The wheel of fate turned. My friend got married. My brother died unexpectedly, and a ravaging depression sent me back home to mom. She had bought a home on Alewife Brook Parkway, and my grandmother moved in with us because she needed our help. Troubles at Rounder led me to find a “real office job” outside of my artists’ realm, and I eventually made my way to Harvard, where I picked up a career in publishing and two graduate degrees. I began writing my novels and short stories in earnest. My own first marriage brought me to a money pit on Lowell Street—a large two-family that went for $249,000 in 1998. Neither the house nor the marriage lasted long. Both were naïve decisions, but I recovered quickly and in 2003 found a lovely little condo that became a perfect writer’s garret. I knew it wouldn’t be forever, but it didn’t last as long as I thought it would.
In 2009, a fateful message on Facebook changed it all: “Do you remember me?”
Indeed I did. We had mutual crushes on each other in high school, but I was too shy to date him. After finding me more than 20 years later, he invited me to visit him to celebrate our birthdays, which fall on the same day. The rest, as they say, is history. He relocated to live with me in my once-perfect condo. It was now far too small. When we began looking for a place of our own, the real estate prices in Somerville skyrocketed. What were once multifamilies selling for $249,000 were now million-dollar homes. Single family homes like we wanted were equally out of sight.
Malden, Revere, Lynn, and surrounding areas felt like frontier territory, but were our only options for commute and pricing for the space and style we wanted. We found a home we loved and well—yet it seems strange to say goodbye to a city where I’ve spent 25 years. Of course, yes, I can still visit, and will. But as I walk down the streets now, I’m haunted by what once was. Each store front that has been more than one venue…I alternately forget its past or present name…and each apartment where a friend lived (or, in another amazing coincidence, multiple, as when aforementioned best friend moved into the apartment my grandmother lived in when she was first married, cheerfully telling me and my friend about passing out on the floor from drinking too many boilermakers. Having indulged in occasional boozy fun in the same space, we giggled.) Ah, the circle of life.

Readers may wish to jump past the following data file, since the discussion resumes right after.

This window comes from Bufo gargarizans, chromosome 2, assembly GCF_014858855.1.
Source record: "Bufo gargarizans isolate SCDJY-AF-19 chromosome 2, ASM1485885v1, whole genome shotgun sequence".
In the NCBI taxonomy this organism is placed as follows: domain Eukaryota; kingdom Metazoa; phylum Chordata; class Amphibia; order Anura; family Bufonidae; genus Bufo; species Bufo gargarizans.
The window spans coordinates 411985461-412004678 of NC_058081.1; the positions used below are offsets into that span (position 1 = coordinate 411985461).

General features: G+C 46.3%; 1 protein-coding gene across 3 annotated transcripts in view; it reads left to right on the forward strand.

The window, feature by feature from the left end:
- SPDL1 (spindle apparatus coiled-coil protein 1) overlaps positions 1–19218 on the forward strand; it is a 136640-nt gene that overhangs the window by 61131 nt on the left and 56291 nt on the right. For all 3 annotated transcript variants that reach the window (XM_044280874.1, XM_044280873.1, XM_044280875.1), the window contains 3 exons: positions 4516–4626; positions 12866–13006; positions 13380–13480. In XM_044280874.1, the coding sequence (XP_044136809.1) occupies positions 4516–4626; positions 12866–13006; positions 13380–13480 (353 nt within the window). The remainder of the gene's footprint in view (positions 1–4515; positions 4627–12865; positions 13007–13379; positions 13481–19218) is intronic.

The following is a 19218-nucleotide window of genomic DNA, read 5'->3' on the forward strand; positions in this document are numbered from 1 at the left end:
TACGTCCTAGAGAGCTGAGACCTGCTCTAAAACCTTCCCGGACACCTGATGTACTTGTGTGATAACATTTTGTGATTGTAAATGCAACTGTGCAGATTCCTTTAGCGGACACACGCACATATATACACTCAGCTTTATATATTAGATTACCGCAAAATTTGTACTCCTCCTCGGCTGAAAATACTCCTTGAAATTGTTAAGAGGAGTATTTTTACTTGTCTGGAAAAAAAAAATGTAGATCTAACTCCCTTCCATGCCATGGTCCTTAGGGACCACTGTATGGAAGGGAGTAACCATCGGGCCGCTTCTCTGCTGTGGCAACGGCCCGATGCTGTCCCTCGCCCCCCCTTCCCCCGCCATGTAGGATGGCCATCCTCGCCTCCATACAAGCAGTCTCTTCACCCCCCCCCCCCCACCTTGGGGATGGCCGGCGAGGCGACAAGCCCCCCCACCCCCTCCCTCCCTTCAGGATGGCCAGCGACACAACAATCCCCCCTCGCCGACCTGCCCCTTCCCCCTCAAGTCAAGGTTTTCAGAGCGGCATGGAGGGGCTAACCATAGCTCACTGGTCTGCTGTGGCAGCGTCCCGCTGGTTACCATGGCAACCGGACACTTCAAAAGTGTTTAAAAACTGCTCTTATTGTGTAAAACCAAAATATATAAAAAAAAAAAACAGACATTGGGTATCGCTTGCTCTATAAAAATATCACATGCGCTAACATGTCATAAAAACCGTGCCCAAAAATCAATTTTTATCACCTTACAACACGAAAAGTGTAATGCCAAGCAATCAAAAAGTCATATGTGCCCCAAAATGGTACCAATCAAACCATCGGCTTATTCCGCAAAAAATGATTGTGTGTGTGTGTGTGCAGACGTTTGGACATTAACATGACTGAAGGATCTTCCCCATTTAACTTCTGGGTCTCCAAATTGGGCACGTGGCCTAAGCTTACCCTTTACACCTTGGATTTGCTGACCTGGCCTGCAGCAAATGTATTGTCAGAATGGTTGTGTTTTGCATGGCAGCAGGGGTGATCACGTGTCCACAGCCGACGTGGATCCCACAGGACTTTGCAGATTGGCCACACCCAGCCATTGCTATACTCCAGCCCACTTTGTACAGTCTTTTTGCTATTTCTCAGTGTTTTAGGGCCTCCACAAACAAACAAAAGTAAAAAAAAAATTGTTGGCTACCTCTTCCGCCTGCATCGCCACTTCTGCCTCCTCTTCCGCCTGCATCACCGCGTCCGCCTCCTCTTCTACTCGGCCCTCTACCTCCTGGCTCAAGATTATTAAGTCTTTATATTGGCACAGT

Getting off the subway at Davis during rush hour was nothing like the crushing zombie horde you experience now. However, my sentimentality is hardly steeped in flowery nostalgia. Davis Square had its creeps back then. There’s a ton of cool stuff happening in Somerville today. Though I won’t miss the bureaucracy of the City with a capital C—it’s as challenging as it ever was. But in that past lies so much of my own evolution, as well as the city’s. Reading the diaries of Anais Nin years later as a writing instructor and teaching assistant at Harvard Extension reminded me of the divorce that brought us to Somerville. She too struggled with an unavailable father. My career at Harvard was amazing, but I lost a bit of my artist’s soul there. This latest turn of fate’s wheel has given me back some of what I lost and taken some of who I have been. My family is a lot smaller, but a lot happier. I am free to embrace my artist’s soul to the fullest now. Many new novels and stories are underway. I’ll miss being near the last vestiges of what I knew in 1990—like McKinnon’s, and the many places I’ve grown to love, like Five Horses Tavern and the Painted Burro.
When my old high school flame and I got married, he called ahead to the Painted Burro and arranged to have a rose delivered to the table with each course and drink, and a rose garnished the tres leches dessert that served as out wedding cake. It’s a fine memory to say farewell to, because it leads us forward into the future.
So farewell, Somerville. It’s been real. Time to watch another “frontier” town change and evolve.